When Mariupol went dark

The first episode of Rights & Wrongs looks at Human Rights Watch efforts to document the destruction of Mariupol as Russian forces laid siege and cut off communications to the Ukrainian city. Documenting what happened became all the more critical when Russia began destroying evidence of war crimes as it began to rebuild Mariupol in Russia’s image. 


Spotlight on Ngofeen Mputubwele, Host of HRW’s New Podcast 



Ngofeen Mputubwele could have never planned his route to becoming host of Human Rights Watch new podcast, Rights & Wrongs, but it would be hard to find anyone better suited.  


The son of immigrants from the Democratic Republic of Congo, Mputubwele was born in Indiana, where his father was a doctorate student. When his father was offered a professorship at HBCU Lane College, the family moved to Jackson, Tennessee. Mputubwee’s high school, which had been desegregated through bussing but remained segregated nevertheless, provided a crash course American race relations – which was confusing to the son of Congolese academics.  


Ngofeen’s father grew up under the thumb of Belgian colonialists in what was then known as Zaire. He managed to get an education beyond the 6th grade by embracing the church (that was the only way), and eventually received a Fulbright to study linguistics at Indiana University. He went on to Purdue and received a doctorate in comparative literature. The elder Mputubwele  steeped his children in anti-colonial doctrine from an early age. Ngofeen and his two brothers, were given African names and comic books in the Mputubwele household were about Toussaint Louverture, who led the Haitian Revolution against the Atlantic slave trade.   


“We were steeped in Blackness,” Mputubwele says. “Toni Morrison, Malcolm X, Martin Luther King, we read all of these books. But culturally, we were Congolese. We ate our food at home with our hands and we spoke Keekongo and French.”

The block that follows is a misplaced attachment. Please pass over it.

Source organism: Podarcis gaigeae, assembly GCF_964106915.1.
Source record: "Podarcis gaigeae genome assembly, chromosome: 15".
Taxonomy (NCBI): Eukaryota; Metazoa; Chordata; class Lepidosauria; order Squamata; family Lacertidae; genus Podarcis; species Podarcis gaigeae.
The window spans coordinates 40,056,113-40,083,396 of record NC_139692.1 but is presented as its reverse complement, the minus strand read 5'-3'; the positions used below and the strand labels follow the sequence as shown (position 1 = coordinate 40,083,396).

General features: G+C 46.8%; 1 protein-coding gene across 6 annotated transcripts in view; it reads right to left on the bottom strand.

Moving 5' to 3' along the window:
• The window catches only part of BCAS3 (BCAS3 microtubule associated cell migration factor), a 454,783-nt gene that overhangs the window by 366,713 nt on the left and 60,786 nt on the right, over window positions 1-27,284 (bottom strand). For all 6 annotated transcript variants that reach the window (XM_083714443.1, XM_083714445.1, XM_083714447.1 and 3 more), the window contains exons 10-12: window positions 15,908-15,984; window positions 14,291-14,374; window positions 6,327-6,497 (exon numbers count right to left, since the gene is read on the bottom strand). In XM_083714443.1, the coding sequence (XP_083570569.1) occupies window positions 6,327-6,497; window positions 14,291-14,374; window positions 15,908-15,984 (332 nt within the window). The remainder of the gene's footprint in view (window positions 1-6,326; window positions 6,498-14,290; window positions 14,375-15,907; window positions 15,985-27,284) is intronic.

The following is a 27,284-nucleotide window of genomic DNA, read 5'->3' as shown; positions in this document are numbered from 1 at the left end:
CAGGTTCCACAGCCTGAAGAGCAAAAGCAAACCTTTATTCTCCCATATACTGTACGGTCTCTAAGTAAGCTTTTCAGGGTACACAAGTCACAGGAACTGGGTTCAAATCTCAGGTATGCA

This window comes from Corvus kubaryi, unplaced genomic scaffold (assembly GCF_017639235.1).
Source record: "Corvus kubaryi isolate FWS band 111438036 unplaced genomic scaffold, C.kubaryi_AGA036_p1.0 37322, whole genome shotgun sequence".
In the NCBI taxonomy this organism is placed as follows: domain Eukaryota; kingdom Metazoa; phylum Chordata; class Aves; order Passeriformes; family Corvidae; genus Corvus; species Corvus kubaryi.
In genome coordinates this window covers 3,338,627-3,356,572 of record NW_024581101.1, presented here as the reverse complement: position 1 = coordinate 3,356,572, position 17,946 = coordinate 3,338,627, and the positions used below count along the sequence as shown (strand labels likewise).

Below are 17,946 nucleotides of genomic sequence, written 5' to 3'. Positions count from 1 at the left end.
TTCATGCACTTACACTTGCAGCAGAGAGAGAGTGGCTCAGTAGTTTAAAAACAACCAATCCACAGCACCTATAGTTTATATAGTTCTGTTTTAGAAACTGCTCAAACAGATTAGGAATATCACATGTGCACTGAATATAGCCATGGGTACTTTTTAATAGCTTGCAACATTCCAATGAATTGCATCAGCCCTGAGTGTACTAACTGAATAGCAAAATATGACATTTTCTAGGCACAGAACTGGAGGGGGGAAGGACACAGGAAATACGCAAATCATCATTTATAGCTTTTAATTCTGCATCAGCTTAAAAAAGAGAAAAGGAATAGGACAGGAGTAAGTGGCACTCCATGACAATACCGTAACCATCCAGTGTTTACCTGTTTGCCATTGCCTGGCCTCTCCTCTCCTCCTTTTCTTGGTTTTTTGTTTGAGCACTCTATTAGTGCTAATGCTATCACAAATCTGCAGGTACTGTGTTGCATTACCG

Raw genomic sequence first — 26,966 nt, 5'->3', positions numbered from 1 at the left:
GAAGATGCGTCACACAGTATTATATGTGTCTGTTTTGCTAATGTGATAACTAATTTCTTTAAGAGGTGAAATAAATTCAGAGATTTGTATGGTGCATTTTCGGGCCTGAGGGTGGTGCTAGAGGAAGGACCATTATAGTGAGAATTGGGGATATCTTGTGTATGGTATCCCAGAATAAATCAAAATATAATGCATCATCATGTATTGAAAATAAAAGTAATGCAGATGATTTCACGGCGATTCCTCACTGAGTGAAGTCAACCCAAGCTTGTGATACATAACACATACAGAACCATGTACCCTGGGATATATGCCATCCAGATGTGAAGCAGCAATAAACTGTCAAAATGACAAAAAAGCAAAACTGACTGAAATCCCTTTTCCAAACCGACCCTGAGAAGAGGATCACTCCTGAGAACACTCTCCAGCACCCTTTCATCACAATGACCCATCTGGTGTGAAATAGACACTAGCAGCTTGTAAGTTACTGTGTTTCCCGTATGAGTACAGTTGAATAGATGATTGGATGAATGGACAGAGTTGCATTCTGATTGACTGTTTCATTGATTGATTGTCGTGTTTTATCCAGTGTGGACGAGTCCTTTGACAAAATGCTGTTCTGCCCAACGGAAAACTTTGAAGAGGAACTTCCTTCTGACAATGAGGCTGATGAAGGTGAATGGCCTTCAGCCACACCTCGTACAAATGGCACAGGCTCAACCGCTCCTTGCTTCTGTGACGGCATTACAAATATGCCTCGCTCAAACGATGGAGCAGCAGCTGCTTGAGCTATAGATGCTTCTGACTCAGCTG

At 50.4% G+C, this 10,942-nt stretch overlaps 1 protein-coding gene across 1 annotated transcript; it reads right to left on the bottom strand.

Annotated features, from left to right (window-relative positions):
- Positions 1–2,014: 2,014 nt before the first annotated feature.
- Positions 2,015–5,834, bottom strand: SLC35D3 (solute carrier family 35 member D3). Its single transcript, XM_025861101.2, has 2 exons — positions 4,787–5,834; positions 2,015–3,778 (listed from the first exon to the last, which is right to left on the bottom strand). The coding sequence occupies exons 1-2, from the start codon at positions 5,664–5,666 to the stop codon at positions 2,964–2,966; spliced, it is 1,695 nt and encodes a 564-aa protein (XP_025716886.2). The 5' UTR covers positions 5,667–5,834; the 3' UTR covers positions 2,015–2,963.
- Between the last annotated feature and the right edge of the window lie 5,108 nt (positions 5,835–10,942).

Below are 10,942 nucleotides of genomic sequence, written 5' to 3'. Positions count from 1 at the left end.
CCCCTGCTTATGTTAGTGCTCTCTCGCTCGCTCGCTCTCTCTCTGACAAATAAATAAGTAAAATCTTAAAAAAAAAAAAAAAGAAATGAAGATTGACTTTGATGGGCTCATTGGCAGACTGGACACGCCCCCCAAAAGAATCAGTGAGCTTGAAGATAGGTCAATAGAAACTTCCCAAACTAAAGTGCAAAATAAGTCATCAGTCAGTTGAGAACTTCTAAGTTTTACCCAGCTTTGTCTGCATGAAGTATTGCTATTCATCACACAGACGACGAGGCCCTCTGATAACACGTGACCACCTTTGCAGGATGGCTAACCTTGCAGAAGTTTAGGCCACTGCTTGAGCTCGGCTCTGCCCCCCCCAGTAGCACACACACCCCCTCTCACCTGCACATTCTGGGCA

But none of that was significant to the teachers or students at Jackson Central Merry. Ngofeen was just another Black kid at a segregated high school in the American south, which made for alienating and lonely teenage years.  


Mputubwele soon returned to Indiana, where he went on to study music at HBCU Ball State University. It was there, in 2005, that he saw the film Invisible Children, a documentary about the abduction of children in East Africa who are used a child soldiers by the Lord’s Resistance Army (LRA).   


“How in the world did I get to grow up here?” Mputubwele asked himself.  


It was from then on that he became interested in human rights. Not long after, Mputwbwele made his first trip to the Democratic Republic of Congo, and then went on to get a master’s degree in international development from the University of Pittsburgh. The master’s degree and the trip to Africa led to a desre to study something concrete – to have a skill, as Mputubwele describes it – which resulted in a law degree from the University of Pittsburgh School of Law. That, in turn, led to practicing law for several years, though Mputubwele soon left the law to forge his path in podcasting.  


He moved to Brooklyn and got a job at TK, and then later at Stitcher. He produced and hosted podcasts for NPR, Lingua Franca, and most recently, The New Yorker. His podcasts often explored human rights and Blackness.  


“It’s funny, when I was getting my master’s degree, I would have been super happy to get an internship with Human Rights Watch,” Mputubwele said. “And now here I am, 10 years later, hosting a podcast for Human Rights Watch. And I’m like, so that worked.”